Do they have a notebook?
If you’re looking for a way to tell whether a candidate has prepared sufficiently for an interview or if you might just be interviewing a lazy sales rep, a good place to start is by checking whether or not they bring a notebook with them into the office. Not only does it signal that they’re prepared- many people write notes to take with them into the interview itself to refer back to- but it could also signal an increased level of engagement, as they can also ask questions and take notes on what you say.
How well do they know their existing customers?
Although the most common reason for sales people to leave their jobs is bad management, or poor workplace culture, it’s always worth checking just what the ins and outs of their current role is. This includes how well they know their existing customers, which can work very effectively as a touchstone for how they’ll perform should they get the role with you.
Indeed, a lack of knowledge about their customers could be problematic, as it suggests that they don’t talk to, or visit, them enough to have gotten to know them well. As customer relationships are the crux of any sales person’s job, it also suggests that they’re not putting enough effort into their day-to-day responsibilities, which should immediately raise a red flag.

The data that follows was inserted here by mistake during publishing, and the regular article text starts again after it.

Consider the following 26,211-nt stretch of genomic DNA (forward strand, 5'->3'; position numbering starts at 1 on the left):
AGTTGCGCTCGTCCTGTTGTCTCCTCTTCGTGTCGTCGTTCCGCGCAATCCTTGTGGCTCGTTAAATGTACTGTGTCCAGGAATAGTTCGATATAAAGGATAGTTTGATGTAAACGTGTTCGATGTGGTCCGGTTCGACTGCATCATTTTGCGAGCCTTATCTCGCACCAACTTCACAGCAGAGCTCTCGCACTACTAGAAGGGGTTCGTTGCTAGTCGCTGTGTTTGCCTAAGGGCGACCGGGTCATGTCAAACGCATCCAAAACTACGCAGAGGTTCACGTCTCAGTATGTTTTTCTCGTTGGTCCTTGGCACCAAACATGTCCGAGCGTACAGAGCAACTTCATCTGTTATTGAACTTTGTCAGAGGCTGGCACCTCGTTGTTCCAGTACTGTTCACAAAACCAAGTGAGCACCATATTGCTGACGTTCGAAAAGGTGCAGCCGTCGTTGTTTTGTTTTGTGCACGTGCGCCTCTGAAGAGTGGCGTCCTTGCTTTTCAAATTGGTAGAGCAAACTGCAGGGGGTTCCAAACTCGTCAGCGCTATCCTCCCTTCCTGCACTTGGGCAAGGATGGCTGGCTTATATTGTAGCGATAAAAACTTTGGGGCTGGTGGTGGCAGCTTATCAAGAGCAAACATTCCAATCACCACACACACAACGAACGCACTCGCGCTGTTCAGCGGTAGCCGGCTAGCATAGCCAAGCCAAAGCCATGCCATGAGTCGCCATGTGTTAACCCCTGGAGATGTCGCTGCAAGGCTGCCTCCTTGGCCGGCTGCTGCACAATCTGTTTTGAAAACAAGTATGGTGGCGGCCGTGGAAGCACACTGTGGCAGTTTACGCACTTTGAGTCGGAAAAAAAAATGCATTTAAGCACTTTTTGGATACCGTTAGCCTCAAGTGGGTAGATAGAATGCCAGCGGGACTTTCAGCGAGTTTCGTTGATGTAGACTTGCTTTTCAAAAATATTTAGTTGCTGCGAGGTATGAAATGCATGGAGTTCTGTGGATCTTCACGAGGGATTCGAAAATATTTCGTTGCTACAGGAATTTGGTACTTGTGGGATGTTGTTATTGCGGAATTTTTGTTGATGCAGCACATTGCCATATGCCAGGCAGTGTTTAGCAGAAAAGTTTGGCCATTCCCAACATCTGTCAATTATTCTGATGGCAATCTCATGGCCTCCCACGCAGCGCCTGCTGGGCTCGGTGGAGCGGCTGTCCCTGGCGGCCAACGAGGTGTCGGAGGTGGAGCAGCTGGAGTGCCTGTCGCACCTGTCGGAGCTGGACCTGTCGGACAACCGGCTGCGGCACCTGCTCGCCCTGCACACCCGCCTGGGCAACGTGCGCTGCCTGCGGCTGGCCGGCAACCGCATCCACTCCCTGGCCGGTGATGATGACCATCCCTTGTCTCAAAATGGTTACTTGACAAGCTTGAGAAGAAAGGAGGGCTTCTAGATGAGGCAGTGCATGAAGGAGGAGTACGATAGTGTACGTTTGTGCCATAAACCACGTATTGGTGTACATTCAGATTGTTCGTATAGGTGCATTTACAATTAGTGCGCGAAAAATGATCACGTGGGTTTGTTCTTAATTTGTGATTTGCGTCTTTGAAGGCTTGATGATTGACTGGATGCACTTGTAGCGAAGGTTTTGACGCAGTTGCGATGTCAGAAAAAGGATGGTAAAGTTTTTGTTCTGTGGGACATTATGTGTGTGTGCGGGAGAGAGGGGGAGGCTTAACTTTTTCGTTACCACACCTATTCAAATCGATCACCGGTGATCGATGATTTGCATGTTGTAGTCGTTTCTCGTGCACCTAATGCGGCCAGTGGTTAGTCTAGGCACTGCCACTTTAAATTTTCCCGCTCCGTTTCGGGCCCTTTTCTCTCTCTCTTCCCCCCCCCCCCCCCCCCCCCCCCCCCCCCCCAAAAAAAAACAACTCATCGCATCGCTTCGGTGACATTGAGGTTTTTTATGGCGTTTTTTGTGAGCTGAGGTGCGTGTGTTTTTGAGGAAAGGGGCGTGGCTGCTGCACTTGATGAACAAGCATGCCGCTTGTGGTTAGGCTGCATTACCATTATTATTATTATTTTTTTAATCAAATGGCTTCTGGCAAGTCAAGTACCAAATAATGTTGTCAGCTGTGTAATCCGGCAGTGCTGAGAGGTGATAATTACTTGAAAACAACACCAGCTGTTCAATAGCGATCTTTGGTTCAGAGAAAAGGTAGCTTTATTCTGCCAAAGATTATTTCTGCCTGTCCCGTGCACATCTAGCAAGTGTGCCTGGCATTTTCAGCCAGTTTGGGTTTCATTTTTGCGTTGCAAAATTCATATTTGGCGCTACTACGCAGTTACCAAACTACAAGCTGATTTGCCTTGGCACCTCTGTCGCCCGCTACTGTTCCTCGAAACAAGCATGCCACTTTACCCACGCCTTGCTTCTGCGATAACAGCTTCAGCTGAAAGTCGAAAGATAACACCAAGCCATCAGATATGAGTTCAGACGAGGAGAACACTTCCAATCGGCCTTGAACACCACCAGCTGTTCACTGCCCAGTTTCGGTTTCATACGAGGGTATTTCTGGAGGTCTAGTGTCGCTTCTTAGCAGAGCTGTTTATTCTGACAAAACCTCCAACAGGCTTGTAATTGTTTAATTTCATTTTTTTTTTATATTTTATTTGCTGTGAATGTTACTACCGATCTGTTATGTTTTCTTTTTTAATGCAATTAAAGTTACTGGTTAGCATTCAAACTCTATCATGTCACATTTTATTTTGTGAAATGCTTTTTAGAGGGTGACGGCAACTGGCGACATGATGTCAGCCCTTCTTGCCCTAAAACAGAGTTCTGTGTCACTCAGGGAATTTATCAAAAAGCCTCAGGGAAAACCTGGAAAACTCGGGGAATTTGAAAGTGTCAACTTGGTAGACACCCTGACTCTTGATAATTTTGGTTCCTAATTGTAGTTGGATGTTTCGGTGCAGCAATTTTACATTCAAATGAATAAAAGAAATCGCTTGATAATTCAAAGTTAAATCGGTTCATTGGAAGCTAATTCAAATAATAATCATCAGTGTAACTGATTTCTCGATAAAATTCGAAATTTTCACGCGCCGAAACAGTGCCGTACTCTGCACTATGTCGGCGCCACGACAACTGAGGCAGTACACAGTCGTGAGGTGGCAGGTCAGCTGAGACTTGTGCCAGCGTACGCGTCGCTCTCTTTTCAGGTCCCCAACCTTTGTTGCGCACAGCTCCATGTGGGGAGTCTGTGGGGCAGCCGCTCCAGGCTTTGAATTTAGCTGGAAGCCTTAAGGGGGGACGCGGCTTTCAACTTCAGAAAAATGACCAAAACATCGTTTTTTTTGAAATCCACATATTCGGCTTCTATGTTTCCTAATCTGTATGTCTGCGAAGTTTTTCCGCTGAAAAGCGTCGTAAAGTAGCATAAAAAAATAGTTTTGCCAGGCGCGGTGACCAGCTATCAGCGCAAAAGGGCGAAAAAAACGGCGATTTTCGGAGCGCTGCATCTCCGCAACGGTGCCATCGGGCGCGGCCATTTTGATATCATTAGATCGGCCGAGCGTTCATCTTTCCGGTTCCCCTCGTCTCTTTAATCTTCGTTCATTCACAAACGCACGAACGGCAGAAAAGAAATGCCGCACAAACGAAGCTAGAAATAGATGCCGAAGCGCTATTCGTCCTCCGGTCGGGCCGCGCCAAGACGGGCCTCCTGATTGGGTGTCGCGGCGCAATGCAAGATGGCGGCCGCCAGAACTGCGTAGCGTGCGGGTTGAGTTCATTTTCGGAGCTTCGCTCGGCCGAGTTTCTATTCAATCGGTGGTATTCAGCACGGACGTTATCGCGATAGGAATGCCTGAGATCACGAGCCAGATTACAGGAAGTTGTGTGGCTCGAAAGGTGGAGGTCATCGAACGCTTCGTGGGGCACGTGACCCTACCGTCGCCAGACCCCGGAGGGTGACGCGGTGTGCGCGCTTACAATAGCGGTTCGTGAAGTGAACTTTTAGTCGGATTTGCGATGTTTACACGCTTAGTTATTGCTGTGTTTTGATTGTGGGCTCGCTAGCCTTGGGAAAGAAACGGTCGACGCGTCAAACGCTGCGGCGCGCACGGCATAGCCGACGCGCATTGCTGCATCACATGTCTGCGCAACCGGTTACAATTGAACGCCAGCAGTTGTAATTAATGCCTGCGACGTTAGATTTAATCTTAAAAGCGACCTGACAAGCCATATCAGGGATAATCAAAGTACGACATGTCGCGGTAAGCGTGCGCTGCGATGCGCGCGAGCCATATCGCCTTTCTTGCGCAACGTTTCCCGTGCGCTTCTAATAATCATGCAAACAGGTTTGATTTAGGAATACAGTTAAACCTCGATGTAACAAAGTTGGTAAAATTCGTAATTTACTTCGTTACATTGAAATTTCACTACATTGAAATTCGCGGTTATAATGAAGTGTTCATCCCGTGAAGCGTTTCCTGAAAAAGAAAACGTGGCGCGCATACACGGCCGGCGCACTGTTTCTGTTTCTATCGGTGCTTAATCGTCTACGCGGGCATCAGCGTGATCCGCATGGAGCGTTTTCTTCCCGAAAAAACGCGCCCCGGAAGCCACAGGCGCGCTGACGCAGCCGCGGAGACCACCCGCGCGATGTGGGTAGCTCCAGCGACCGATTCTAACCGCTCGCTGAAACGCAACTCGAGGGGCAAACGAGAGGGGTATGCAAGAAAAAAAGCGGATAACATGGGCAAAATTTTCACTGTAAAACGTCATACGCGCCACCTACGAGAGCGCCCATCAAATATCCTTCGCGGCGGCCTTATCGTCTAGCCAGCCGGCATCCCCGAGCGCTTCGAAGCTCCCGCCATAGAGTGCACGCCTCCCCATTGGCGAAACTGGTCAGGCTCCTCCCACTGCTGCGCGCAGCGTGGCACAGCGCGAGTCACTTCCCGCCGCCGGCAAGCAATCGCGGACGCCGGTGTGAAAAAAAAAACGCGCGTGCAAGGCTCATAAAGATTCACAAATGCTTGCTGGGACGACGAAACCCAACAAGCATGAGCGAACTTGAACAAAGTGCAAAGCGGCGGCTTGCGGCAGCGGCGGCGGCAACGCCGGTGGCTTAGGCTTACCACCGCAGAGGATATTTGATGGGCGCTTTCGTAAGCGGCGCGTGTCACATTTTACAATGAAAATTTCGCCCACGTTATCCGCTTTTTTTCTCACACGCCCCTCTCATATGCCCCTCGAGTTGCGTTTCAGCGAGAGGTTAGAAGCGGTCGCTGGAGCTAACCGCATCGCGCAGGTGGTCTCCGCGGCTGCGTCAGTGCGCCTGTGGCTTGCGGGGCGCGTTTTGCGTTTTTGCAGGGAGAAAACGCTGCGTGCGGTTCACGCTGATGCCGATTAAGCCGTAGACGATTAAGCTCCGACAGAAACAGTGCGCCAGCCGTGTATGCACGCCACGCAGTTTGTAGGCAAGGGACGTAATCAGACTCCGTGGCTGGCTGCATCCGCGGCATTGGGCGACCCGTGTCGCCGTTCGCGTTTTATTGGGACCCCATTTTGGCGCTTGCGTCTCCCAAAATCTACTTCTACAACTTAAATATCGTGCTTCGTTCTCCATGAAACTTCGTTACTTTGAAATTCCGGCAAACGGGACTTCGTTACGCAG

How well do they know their numbers, targets and KPIs?
Meeting your targets and KPIs is a vital part of being a successful sales person. With only 46% of reps of the opinion that their pipeline is accurate, you need to make sure that your candidate has a realistic idea of where they stand in their current roles. That includes knowing how they are performing against their targets. Keeping on top of their work and KPIs is hard, and indicates that they’ve put in a lot of effort to stay on top of their game- and if your interviewee can’t be bothered to give you the figures for their current job, then it indicates they likely won’t put in the effort for you either.